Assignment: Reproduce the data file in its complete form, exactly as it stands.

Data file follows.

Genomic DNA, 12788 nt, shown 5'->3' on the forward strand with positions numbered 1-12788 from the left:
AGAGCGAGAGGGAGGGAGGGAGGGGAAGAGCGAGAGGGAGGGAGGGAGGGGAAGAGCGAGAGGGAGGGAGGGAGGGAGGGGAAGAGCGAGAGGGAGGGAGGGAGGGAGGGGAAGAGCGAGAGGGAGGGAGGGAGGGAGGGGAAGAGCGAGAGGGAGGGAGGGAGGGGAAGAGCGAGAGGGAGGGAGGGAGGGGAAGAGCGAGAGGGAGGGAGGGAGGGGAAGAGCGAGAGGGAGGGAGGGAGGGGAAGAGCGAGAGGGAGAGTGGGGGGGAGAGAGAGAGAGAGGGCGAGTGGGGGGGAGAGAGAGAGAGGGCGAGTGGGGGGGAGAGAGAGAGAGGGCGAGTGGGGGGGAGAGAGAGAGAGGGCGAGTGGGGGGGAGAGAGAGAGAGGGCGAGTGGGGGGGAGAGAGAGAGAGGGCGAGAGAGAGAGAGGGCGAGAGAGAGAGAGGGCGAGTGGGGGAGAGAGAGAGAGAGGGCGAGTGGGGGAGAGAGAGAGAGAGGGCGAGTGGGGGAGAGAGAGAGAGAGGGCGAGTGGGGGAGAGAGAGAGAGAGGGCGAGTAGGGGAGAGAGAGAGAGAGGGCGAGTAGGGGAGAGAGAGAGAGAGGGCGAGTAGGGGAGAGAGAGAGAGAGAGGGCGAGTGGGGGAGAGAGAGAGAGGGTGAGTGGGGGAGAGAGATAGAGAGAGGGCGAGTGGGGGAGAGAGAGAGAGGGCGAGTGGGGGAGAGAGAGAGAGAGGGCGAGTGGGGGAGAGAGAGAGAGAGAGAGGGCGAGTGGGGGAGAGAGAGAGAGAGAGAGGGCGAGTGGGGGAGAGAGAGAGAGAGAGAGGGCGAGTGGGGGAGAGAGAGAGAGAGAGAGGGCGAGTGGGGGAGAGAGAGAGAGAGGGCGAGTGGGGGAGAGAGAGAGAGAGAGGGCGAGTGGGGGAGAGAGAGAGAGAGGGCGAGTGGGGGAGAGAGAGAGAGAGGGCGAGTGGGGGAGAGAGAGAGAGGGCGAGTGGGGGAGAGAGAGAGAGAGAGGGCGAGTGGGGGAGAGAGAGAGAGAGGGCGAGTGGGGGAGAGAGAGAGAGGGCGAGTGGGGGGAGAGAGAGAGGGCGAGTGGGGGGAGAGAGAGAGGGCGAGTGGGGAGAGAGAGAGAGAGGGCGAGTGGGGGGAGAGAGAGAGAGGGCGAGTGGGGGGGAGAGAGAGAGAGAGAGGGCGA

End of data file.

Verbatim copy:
Genomic DNA, 12788 nt, shown 5'->3' on the forward strand with positions numbered 1-12788 from the left:
AGAGCGAGAGGGAGGGAGGGAGGGGAAGAGCGAGAGGGAGGGAGGGAGGGGAAGAGCGAGAGGGAGGGAGGGAGGGAGGGGAAGAGCGAGAGGGAGGGAGGGAGGGAGGGGAAGAGCGAGAGGGAGGGAGGGAGGGAGGGGAAGAGCGAGAGGGAGGGAGGGAGGGGAAGAGCGAGAGGGAGGGAGGGAGGGGAAGAGCGAGAGGGAGGGAGGGAGGGGAAGAGCGAGAGGGAGGGAGGGAGGGGAAGAGCGAGAGGGAGAGTGGGGGGGAGAGAGAGAGAGAGGGCGAGTGGGGGGGAGAGAGAGAGAGGGCGAGTGGGGGGGAGAGAGAGAGAGGGCGAGTGGGGGGGAGAGAGAGAGAGGGCGAGTGGGGGGGAGAGAGAGAGAGGGCGAGTGGGGGGGAGAGAGAGAGAGGGCGAGAGAGAGAGAGGGCGAGAGAGAGAGAGGGCGAGTGGGGGAGAGAGAGAGAGAGGGCGAGTGGGGGAGAGAGAGAGAGAGGGCGAGTGGGGGAGAGAGAGAGAGAGGGCGAGTGGGGGAGAGAGAGAGAGAGGGCGAGTAGGGGAGAGAGAGAGAGAGGGCGAGTAGGGGAGAGAGAGAGAGAGGGCGAGTAGGGGAGAGAGAGAGAGAGAGGGCGAGTGGGGGAGAGAGAGAGAGGGTGAGTGGGGGAGAGAGATAGAGAGAGGGCGAGTGGGGGAGAGAGAGAGAGGGCGAGTGGGGGAGAGAGAGAGAGAGGGCGAGTGGGGGAGAGAGAGAGAGAGAGAGGGCGAGTGGGGGAGAGAGAGAGAGAGAGAGGGCGAGTGGGGGAGAGAGAGAGAGAGAGAGGGCGAGTGGGGGAGAGAGAGAGAGAGAGAGGGCGAGTGGGGGAGAGAGAGAGAGAGGGCGAGTGGGGGAGAGAGAGAGAGAGAGGGCGAGTGGGGGAGAGAGAGAGAGAGGGCGAGTGGGGGAGAGAGAGAGAGAGGGCGAGTGGGGGAGAGAGAGAGAGGGCGAGTGGGGGAGAGAGAGAGAGAGAGGGCGAGTGGGGGAGAGAGAGAGAGAGGGCGAGTGGGGGAGAGAGAGAGAGGGCGAGTGGGGGGAGAGAGAGAGGGCGAGTGGGGGGAGAGAGAGAGGGCGAGTGGGGAGAGAGAGAGAGAGGGCGAGTGGGGGGAGAGAGAGAGAGGGCGAGTGGGGGGGAGAGAGAGAGAGAGAGGGCGA